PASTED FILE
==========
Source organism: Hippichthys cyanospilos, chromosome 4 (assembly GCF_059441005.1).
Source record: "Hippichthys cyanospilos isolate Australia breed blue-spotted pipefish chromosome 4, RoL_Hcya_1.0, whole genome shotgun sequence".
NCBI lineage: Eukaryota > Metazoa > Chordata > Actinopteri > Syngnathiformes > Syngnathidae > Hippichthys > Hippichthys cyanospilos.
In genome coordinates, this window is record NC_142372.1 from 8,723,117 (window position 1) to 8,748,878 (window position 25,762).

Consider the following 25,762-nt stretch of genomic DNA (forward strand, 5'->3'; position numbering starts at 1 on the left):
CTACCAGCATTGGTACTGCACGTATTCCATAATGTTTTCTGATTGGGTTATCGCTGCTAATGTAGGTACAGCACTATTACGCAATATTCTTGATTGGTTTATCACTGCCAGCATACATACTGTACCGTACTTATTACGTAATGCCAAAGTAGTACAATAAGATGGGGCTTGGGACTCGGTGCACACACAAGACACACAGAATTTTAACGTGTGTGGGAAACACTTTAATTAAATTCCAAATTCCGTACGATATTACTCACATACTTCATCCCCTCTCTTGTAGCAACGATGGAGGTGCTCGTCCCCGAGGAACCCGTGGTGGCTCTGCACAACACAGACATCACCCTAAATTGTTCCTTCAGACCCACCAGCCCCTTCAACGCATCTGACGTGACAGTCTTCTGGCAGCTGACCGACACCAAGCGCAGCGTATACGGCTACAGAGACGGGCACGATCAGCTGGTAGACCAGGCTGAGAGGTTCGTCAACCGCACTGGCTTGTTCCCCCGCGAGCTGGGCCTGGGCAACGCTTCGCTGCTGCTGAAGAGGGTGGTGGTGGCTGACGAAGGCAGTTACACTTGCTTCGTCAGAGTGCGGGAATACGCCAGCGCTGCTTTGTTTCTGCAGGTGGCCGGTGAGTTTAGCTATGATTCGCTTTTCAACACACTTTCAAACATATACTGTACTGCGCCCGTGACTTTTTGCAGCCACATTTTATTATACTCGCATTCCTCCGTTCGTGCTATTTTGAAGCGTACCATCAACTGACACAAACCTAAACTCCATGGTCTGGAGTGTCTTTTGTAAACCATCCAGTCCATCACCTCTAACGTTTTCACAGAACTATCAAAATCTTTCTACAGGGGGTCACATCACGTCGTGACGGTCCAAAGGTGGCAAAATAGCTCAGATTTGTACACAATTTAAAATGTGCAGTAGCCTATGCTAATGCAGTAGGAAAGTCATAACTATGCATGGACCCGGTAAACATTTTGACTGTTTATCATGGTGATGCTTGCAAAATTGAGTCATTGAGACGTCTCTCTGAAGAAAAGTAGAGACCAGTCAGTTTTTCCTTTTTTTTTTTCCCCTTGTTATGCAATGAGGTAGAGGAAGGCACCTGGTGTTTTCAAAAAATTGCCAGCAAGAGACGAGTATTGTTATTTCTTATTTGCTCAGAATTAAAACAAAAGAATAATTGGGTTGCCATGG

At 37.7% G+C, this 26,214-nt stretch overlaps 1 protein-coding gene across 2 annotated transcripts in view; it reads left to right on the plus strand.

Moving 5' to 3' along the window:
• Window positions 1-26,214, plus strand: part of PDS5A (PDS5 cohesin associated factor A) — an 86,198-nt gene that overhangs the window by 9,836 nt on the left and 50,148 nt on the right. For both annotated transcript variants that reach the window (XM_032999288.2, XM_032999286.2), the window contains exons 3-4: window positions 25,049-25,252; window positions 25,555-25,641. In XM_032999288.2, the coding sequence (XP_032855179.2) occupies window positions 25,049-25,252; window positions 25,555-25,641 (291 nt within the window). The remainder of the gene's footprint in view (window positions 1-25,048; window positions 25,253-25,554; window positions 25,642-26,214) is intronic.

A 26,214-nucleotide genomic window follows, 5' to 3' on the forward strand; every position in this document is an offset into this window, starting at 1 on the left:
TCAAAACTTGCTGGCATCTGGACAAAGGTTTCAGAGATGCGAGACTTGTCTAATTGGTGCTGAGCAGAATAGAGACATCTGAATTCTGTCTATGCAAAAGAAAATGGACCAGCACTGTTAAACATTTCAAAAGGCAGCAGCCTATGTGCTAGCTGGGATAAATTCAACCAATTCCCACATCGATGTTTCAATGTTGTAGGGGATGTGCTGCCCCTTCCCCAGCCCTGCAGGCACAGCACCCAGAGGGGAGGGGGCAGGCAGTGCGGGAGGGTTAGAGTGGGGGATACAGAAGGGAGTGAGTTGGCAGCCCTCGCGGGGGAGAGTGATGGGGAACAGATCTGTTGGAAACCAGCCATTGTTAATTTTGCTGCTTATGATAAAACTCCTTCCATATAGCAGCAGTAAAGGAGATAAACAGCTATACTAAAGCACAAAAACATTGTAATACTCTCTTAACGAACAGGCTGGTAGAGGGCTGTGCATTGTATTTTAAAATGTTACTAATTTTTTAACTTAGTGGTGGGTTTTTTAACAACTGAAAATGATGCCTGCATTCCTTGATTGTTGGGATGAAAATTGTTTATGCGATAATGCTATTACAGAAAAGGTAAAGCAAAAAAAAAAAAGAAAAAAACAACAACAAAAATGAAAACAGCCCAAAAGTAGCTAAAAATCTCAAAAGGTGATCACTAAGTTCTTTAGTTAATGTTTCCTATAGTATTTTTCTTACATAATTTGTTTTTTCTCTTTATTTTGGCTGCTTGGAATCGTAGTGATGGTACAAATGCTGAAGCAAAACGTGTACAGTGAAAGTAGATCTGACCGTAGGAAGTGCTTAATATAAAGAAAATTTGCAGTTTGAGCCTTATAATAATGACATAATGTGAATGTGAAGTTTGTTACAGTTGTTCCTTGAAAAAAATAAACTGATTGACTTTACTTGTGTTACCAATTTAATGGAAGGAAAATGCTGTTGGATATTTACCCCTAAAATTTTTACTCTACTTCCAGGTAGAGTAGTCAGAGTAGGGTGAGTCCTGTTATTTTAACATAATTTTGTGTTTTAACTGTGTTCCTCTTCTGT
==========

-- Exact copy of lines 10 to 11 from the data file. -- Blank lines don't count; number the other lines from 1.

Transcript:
A 26,214-nucleotide genomic window follows, 5' to 3' on the forward strand; every position in this document is an offset into this window, starting at 1 on the left:
TCAAAACTTGCTGGCATCTGGACAAAGGTTTCAGAGATGCGAGACTTGTCTAATTGGTGCTGAGCAGAATAGAGACATCTGAATTCTGTCTATGCAAAAGAAAATGGACCAGCACTGTTAAACATTTCAAAAGGCAGCAGCCTATGTGCTAGCTGGGATAAATTCAACCAATTCCCACATCGATGTTTCAATGTTGTAGGGGATGTGCTGCCCCTTCCCCAGCCCTGCAGGCACAGCACCCAGAGGGGAGGGGGCAGGCAGTGCGGGAGGGTTAGAGTGGGGGATACAGAAGGGAGTGAGTTGGCAGCCCTCGCGGGGGAGAGTGATGGGGAACAGATCTGTTGGAAACCAGCCATTGTTAATTTTGCTGCTTATGATAAAACTCCTTCCATATAGCAGCAGTAAAGGAGATAAACAGCTATACTAAAGCACAAAAACATTGTAATACTCTCTTAACGAACAGGCTGGTAGAGGGCTGTGCATTGTATTTTAAAATGTTACTAATTTTTTAACTTAGTGGTGGGTTTTTTAACAACTGAAAATGATGCCTGCATTCCTTGATTGTTGGGATGAAAATTGTTTATGCGATAATGCTATTACAGAAAAGGTAAAGCAAAAAAAAAAAAGAAAAAAACAACAACAAAAATGAAAACAGCCCAAAAGTAGCTAAAAATCTCAAAAGGTGATCACTAAGTTCTTTAGTTAATGTTTCCTATAGTATTTTTCTTACATAATTTGTTTTTTCTCTTTATTTTGGCTGCTTGGAATCGTAGTGATGGTACAAATGCTGAAGCAAAACGTGTACAGTGAAAGTAGATCTGACCGTAGGAAGTGCTTAATATAAAGAAAATTTGCAGTTTGAGCCTTATAATAATGACATAATGTGAATGTGAAGTTTGTTACAGTTGTTCCTTGAAAAAAATAAACTGATTGACTTTACTTGTGTTACCAATTTAATGGAAGGAAAATGCTGTTGGATATTTACCCCTAAAATTTTTACTCTACTTCCAGGTAGAGTAGTCAGAGTAGGGTGAGTCCTGTTATTTTAACATAATTTTGTGTTTTAACTGTGTTCCTCTTCTGT